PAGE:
11/08/2011 08:14 PM
Dolphins Home Favorites Over Washington Redskins
Miami is a 3½-point favorite at home this Sunday against the Redskins.
There was a time when a Redskins-Dolphins matchup stopped the American sports public in its tracks.
By comparison, this weekend’s renewal in Sun Life Stadium might not even slow traffic on the nearby Florida’s Turnpike.
Washington (3-5 straight up and against the spread) and Miami (1-7 SU, 3-5 ATS) recall some long-ago hostilities on Sunday when clashing on the Dade and Broward County lines. The Don Best odds screen notes that the Dolphins have been posted as early 3½-point favorites at the majority of Las Vegas sports books, with the total solidly on 37½. Kickoff will be at 1:00 p.m. (ET), with FOX TV providing the coverage.
Mention of the Redskins and Dolphins, however, will always recall their memorable confrontation on January 14, 1973, in Super Bowl VII at the Los Angeles Coliseum. It was the final installment of the Dolphins’ perfect 17-0 season, yet they were surprisingly listed a 2-point underdogs for the contest.
Super Bowl VII was noteworthy in another aspect in that the NFL decided to lift the local TV blackout for the game less than a week before the contest was to kick off. Remember, games were blacked out in those days within a 75-mile radius of the host city. Major market Los Angeles, which was blacked out of the first Super Bowl six years earlier (as had Miami and New Orleans in subsequent title games), was expected to follow suit for Super Bowl VII until the league and NBC decided to lift the blackout.
It’s hard for modern-day fans to believe how much of a hot potato the TV blackout rule was. Even the U.S. Congress, citing no decrease in the live gate for Super Bowl VII, would eventually get involved in the debate, helping to force the NFL to relax its home-city blackout rule. Subsequent to Redskins-Dolphins, the NFL modified its stance on home-city TV blackout rules, imposing a 72-hour cutoff; if a game had been sold out by that point, it could be televised locally.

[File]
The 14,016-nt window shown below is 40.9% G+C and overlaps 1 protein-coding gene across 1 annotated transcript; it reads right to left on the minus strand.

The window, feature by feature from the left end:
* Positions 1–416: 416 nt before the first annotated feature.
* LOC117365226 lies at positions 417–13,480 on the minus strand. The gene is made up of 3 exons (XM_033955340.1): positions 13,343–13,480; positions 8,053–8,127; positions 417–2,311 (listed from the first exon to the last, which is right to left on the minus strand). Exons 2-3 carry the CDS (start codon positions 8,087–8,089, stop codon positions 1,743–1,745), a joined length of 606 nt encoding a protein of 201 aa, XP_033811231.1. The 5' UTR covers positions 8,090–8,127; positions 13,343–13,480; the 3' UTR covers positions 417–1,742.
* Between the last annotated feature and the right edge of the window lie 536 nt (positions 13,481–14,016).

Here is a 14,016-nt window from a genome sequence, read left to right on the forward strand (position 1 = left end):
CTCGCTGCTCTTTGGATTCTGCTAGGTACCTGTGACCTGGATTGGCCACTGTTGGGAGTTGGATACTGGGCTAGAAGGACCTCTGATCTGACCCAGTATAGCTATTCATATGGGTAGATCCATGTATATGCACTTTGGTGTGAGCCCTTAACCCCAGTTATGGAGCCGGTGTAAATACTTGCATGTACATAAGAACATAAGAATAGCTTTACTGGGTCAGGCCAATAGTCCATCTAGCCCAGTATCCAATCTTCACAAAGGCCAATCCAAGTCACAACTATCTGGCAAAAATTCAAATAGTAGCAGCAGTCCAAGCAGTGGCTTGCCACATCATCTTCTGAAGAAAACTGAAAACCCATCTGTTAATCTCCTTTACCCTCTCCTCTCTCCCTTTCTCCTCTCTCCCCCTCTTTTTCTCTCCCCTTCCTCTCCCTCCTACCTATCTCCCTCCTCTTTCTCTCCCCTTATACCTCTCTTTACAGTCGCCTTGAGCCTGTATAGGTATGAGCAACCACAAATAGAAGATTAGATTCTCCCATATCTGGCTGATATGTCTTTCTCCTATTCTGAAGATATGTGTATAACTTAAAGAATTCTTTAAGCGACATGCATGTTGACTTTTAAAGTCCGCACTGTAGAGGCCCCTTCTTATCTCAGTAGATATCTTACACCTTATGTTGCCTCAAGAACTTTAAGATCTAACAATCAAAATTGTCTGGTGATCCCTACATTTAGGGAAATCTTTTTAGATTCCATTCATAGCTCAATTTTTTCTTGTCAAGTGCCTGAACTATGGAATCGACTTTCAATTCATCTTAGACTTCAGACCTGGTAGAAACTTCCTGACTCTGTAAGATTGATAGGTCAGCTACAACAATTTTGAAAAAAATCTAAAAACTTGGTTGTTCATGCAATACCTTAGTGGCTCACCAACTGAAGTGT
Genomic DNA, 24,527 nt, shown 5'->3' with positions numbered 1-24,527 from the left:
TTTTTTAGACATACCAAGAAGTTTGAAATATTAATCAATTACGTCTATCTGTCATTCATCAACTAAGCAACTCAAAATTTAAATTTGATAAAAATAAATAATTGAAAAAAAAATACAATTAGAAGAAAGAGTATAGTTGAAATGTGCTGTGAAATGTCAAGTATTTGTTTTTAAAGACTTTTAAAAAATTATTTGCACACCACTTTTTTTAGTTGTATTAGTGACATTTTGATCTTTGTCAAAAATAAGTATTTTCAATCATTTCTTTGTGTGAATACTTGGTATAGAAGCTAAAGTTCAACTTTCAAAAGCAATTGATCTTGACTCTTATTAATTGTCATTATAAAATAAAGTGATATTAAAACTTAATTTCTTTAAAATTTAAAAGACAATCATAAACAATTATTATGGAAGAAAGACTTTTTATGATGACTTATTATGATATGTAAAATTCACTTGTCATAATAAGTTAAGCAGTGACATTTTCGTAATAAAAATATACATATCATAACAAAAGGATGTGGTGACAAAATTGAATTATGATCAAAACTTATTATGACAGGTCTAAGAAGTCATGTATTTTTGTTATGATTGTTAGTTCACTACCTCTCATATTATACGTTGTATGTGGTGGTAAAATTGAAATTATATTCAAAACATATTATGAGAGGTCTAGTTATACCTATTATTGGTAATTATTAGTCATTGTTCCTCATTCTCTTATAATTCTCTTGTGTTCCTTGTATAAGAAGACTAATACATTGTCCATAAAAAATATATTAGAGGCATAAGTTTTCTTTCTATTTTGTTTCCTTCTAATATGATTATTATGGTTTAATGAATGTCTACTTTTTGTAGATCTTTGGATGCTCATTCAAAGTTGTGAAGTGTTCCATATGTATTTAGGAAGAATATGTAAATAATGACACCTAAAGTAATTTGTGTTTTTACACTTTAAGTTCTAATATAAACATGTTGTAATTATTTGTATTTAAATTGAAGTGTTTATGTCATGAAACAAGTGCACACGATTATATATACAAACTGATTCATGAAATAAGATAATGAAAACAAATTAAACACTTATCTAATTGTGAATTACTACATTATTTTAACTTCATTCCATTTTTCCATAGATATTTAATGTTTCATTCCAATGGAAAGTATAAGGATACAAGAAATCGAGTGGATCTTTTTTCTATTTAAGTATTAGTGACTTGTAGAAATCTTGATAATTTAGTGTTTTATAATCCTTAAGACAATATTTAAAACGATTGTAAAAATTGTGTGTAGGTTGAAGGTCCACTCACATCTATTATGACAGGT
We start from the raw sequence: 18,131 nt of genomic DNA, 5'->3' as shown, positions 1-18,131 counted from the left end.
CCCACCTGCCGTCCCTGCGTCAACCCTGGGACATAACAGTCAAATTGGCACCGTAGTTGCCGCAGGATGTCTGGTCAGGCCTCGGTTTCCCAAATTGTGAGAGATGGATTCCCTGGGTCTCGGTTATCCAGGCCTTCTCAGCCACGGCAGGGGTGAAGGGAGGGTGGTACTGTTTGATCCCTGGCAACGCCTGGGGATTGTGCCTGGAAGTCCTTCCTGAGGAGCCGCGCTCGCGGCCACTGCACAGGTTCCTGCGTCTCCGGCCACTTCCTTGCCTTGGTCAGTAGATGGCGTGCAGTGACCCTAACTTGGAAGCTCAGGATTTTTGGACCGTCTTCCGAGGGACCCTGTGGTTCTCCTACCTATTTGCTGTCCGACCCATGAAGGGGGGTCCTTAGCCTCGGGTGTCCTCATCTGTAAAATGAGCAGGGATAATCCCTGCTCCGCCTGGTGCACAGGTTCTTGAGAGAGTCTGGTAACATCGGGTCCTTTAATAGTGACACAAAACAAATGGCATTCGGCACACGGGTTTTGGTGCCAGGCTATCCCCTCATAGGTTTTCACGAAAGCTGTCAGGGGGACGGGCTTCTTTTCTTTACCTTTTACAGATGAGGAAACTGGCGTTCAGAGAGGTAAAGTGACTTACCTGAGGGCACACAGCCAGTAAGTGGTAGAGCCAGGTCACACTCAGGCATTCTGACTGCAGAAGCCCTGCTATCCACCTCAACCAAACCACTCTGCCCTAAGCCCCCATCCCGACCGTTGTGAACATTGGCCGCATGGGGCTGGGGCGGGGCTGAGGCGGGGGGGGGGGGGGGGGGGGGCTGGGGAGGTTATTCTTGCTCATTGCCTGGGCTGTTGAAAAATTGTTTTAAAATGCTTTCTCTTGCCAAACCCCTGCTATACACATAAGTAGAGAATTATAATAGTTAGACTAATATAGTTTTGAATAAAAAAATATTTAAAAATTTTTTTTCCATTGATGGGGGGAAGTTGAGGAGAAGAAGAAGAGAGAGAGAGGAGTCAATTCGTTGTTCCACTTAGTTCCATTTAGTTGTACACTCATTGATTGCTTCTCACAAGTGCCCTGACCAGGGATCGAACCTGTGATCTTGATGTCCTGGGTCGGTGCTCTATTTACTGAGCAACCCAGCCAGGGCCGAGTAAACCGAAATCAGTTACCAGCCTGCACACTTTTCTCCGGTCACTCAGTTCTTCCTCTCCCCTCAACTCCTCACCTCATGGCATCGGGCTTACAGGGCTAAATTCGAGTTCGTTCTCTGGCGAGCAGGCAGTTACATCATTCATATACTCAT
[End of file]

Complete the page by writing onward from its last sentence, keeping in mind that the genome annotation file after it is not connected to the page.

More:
Thus, the seeds for that TV policy, still in place today, were planted at the Washington-Miami Super Bowl VII. A little-known extra info nugget about the history of matshups between the 'Skins and Fins.
We have always believed that the actual Super Bowl VII contest has been overrated by gridiron historians, however. The fact it was the final installment of the "perfect" season for Don Shula’s Dolphins probably has something to do with the contest rating more highly in all-time SB rankings than it probably deserves.
In truth, Super Bowl VII was mostly a bore, with Miami taking charge in the first half as it moved easily to a 14-0 lead. The only bit of drama came deep in the fourth quarter, when the Dolphins’ Garo Yepremian was attempting a 42-yard field goal with just over two minutes to play that would have given Miami an insurmountable 17-0 lead.
But in one of the more-famous clips from future NFL Football Follies, the kick was blocked and bounced to Yepremian, who first tried unsuccessfully to pass the ball, then instead knocked the ball into the air, from where Washington DB Mike Bass plucked it and ran 49 yards for Redskins’ only score of the day.
George Allen’s Washington, now down only 14-7, got the ball back in the last minute, but like most of the afternoon, could do nothing against Shula’s "No-Name" defense. In the end, the 14-7 scoreline could have flattered the 'Skins. For the day, both teams combined to gain fewer than 500 yards of offense, and Washington never came close to scoring until Bass’ late capitalization on the Yepremian flub-up.